Bush can commandeer a state’s National Guard any time he declares a “state has refused to enforce applicable laws.” Does this refer to the laws as they are commonly understood—or the laws after Bush fixes them with a signing statement? Some will consider concern about Bush or future presidents exploiting martial law to be alarmist. This is the same reflex many people have had to each administration proposal or power grab, from the USA PATRIOT Act in October 2001 to the president’s enemy-combatant decree in November 2001 to setting up Guantanamo prison in early 2002 to the doctrine of preemptive war. The Administration has perennially denied that its new powers pose any threat even after evidence of abuses—illegal wiretapping, torture, a global network of secret prisons, Iraq in ruins—became overwhelming. If the Administration does not hesitate to trample the First Amendment with “free speech zones,” why expect it to be diffident about powers that could stifle protests en masse?

On February 24, the White House conducted a highly publicized drill to test responses to Improvised Explosive Devices (IEDs) going off simultaneously in ten American cities. The White House has not disclosed the details of how the feds responded, but it would be out of character for this president to let new powers he sought to gather dust. There is nothing to prevent presidents from declaring martial law on a pretext than there is to prevent them from launching a war on the basis of manufactured intelligence.

Senators Leahy and Kit Bond (R-MO) are sponsoring a bill to repeal the changes. Leahy urged his colleagues to consider the Section 1076 fix, declaring, “It is difficult to see how any Senator could disagree with the advisability of having a more transparent and thoughtful approach to this sensitive issue.”

He deserves credit for fighting hard on this issue, but there is little reason to expect most members of Congress to give it a second look. The Section 1076 debacle exemplifies how the Washington establishment pretends that new power will not be abused, regardless of how much existing power has been mishandled. Why worry about martial law when there is pork to be harvested and photo ops to attend? It is still unfashionable in Washington to worry about the danger of the open barn door until after the horse is two miles down the road.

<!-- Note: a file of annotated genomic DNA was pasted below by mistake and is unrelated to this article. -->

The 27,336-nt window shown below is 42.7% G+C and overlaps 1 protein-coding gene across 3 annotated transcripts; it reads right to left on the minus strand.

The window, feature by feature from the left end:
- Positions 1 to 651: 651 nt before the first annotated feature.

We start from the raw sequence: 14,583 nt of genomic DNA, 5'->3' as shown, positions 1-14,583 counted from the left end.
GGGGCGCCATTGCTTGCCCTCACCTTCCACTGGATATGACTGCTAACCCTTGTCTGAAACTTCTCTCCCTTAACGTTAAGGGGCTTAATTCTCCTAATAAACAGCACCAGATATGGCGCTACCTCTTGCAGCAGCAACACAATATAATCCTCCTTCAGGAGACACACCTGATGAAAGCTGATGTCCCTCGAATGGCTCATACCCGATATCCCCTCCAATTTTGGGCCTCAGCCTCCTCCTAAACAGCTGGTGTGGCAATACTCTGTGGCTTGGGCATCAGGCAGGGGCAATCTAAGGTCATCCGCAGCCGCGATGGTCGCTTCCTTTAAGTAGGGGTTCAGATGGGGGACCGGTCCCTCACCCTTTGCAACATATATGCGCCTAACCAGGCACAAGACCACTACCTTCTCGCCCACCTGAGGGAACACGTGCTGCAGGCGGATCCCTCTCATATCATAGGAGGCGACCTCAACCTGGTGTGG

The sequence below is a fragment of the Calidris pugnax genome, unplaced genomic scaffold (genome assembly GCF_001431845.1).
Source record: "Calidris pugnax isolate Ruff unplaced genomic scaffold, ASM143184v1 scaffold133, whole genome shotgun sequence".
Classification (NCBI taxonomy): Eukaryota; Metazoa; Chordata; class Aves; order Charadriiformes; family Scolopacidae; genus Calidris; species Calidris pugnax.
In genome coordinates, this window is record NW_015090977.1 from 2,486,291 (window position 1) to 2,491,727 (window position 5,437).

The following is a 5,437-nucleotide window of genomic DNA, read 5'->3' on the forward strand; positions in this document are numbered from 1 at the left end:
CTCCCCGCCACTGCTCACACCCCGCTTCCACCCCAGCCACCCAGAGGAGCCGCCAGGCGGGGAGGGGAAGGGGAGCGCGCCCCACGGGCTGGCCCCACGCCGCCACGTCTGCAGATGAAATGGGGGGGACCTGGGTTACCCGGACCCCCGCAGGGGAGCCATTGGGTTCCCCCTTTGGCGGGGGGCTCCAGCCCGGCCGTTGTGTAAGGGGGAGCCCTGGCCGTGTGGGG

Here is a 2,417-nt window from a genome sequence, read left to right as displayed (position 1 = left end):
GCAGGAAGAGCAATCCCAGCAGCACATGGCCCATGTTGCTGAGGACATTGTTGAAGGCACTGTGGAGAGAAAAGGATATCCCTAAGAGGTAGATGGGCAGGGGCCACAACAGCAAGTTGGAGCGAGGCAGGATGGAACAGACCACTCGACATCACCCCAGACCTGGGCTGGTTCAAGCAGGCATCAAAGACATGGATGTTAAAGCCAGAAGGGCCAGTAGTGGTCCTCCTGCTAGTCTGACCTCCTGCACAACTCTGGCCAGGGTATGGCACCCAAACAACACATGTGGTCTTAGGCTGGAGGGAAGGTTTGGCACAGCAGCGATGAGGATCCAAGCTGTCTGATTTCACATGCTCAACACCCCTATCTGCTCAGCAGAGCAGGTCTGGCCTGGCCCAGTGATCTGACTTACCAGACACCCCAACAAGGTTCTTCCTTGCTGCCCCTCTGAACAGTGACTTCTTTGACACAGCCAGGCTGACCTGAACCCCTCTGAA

Sunday, July 22, 2007

Today's Advocate For Impeachment: Jimmy Breslin

Another voice joins the call for regime change in the U.S.

In Newsday, Jimmy Breslin writes:
I am walking in Rosedale on this day early in the week while I wait for the funeral of Army soldier Le Ron Wilson, who died at age 18 in Iraq. He was 17 1/2 when he had his mother sign his enlistment papers at the Jamaica recruiting office. If she didn't, he told her, he would just wait for the months to his 18th birthday and go in anyway. He graduated from Thomas Edison High School at noon one day in May. He left right away for basic training. He came home in a box last weekend. He had a fast war.

The war was there to take his life because George Bush started it with bold-faced lies.

He got this lovely kid killed by lying.

If Bush did this in Queens, he would be in court on Queens Boulevard on a murder charge.
He did it in the White House, and it is appropriate, and mandatory for the good of the nation, that impeachment proceedings be started. You can't live with lies. You can't permit them to be passed on as if it is the thing to do.

Yesterday, Bush didn't run the country for a couple of hours while he had a colonoscopy at the presidential retreat, Camp David. He came out of it all right. He should now take his good health and go home, quit a job he doesn't have a clue as to how to do.

The other day, Bush said he couldn't understand why in the world would some people say that millions of Americans have no health insurance. "Why, all they have to do is go to the emergency room," he said.

Said this with the smirk, the insolent smug, contemptuous way he speaks to citizens.

People, particularly these politicians, these frightened beggars in suits, seem petrified about impeachment. It could wreck the country. Ridiculous. I've been around this business twice and we're all still here and no politician was even injured. Richard Nixon lied during a war and helped get some 58,500 Americans killed and many escaped by hanging onto helicopter skids. Nixon left peacefully. Mike Mansfield of Montana, the Democratic Senate majority leader, said on television that the Senate impeachment trial of Nixon would be televised and there would be no immunity. That meant Nixon would have to face the country under oath and if he lied he would go to prison. He knew he was finished as he heard this. Mansfield said no more. He got up and left. Barbara Walters, on the "Today" show, said, "He doesn't say very much, does he?"

The second time the subject was Bill Clinton for illegal holding in the hallway.

This time, we have dead bodies involved. Consider what is accomplished by the simple power of the word impeachment. If you read these broken-down news writers or terrified politicians claiming that an impeachment would leave the nation in pieces, don't give a moment to them.